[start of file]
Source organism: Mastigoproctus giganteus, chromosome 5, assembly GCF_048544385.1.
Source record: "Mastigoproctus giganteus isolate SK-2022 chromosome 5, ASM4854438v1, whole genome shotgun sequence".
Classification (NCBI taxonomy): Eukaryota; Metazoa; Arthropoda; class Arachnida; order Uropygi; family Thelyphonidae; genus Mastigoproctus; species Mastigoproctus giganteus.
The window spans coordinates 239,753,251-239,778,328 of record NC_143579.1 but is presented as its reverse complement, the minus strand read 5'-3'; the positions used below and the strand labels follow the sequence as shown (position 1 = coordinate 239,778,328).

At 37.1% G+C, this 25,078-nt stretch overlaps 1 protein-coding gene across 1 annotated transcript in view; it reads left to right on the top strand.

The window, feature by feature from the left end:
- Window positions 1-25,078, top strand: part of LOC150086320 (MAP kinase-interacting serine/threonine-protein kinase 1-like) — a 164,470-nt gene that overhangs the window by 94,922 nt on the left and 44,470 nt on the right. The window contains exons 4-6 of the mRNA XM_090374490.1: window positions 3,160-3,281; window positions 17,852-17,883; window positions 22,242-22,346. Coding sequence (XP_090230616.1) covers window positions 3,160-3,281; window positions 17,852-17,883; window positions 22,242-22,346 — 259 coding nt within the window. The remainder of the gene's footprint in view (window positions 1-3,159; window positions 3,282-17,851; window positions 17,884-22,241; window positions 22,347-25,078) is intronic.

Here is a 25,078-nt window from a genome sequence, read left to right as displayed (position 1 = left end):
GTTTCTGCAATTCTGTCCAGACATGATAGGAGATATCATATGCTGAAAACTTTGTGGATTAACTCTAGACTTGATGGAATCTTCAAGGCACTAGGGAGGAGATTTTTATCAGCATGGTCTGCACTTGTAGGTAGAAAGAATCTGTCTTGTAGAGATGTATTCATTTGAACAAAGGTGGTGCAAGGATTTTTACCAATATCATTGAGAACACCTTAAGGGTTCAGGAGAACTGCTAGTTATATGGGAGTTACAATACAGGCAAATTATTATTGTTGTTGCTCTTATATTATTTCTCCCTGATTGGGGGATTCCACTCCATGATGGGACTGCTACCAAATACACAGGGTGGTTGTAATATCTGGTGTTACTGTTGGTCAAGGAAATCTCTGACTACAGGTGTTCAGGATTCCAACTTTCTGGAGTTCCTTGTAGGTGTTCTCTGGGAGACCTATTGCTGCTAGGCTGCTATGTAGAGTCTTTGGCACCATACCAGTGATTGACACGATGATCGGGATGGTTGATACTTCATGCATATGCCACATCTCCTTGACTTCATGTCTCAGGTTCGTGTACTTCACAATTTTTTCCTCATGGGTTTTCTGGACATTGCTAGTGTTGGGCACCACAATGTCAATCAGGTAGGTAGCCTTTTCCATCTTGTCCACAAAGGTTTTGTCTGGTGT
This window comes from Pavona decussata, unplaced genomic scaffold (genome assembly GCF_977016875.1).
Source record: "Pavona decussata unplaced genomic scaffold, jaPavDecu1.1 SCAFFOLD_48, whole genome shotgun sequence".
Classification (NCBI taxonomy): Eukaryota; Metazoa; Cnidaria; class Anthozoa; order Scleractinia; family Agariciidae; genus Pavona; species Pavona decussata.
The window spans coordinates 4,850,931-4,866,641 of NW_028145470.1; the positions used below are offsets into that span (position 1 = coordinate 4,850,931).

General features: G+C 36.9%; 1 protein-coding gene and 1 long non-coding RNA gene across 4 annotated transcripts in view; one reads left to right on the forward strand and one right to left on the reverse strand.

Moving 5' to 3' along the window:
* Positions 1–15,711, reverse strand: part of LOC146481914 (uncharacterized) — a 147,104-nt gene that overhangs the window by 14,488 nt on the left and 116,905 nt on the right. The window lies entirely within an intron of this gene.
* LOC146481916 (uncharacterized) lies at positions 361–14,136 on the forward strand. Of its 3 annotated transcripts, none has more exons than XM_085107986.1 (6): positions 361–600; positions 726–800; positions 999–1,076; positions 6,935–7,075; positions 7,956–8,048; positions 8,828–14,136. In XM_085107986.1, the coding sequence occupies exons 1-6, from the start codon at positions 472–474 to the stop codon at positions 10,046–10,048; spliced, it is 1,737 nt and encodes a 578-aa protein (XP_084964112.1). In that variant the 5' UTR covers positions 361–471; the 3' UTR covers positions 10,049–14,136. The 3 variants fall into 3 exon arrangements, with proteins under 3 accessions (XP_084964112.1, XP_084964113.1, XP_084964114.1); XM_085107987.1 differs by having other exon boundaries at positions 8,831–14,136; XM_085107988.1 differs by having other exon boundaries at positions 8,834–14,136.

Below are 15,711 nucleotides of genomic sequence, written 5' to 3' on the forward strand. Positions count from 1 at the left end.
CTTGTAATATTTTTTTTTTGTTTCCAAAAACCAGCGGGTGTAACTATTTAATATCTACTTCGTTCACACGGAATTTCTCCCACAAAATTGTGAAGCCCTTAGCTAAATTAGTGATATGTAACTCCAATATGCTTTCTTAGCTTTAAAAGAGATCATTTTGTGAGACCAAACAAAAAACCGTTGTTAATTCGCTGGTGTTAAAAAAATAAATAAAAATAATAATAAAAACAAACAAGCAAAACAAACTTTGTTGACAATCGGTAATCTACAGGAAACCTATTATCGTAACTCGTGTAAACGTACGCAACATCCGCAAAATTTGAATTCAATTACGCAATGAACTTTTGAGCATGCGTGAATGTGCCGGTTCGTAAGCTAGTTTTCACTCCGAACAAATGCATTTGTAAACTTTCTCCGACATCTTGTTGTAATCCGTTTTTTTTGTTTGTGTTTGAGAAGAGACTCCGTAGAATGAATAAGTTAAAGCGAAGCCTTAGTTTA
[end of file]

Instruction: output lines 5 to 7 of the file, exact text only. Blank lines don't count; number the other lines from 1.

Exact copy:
At 37.1% G+C, this 25,078-nt stretch overlaps 1 protein-coding gene across 1 annotated transcript in view; it reads left to right on the top strand.

The window, feature by feature from the left end:
- Window positions 1-25,078, top strand: part of LOC150086320 (MAP kinase-interacting serine/threonine-protein kinase 1-like) — a 164,470-nt gene that overhangs the window by 94,922 nt on the left and 44,470 nt on the right. The window contains exons 4-6 of the mRNA XM_090374490.1: window positions 3,160-3,281; window positions 17,852-17,883; window positions 22,242-22,346. Coding sequence (XP_090230616.1) covers window positions 3,160-3,281; window positions 17,852-17,883; window positions 22,242-22,346 — 259 coding nt within the window. The remainder of the gene's footprint in view (window positions 1-3,159; window positions 3,282-17,851; window positions 17,884-22,241; window positions 22,347-25,078) is intronic.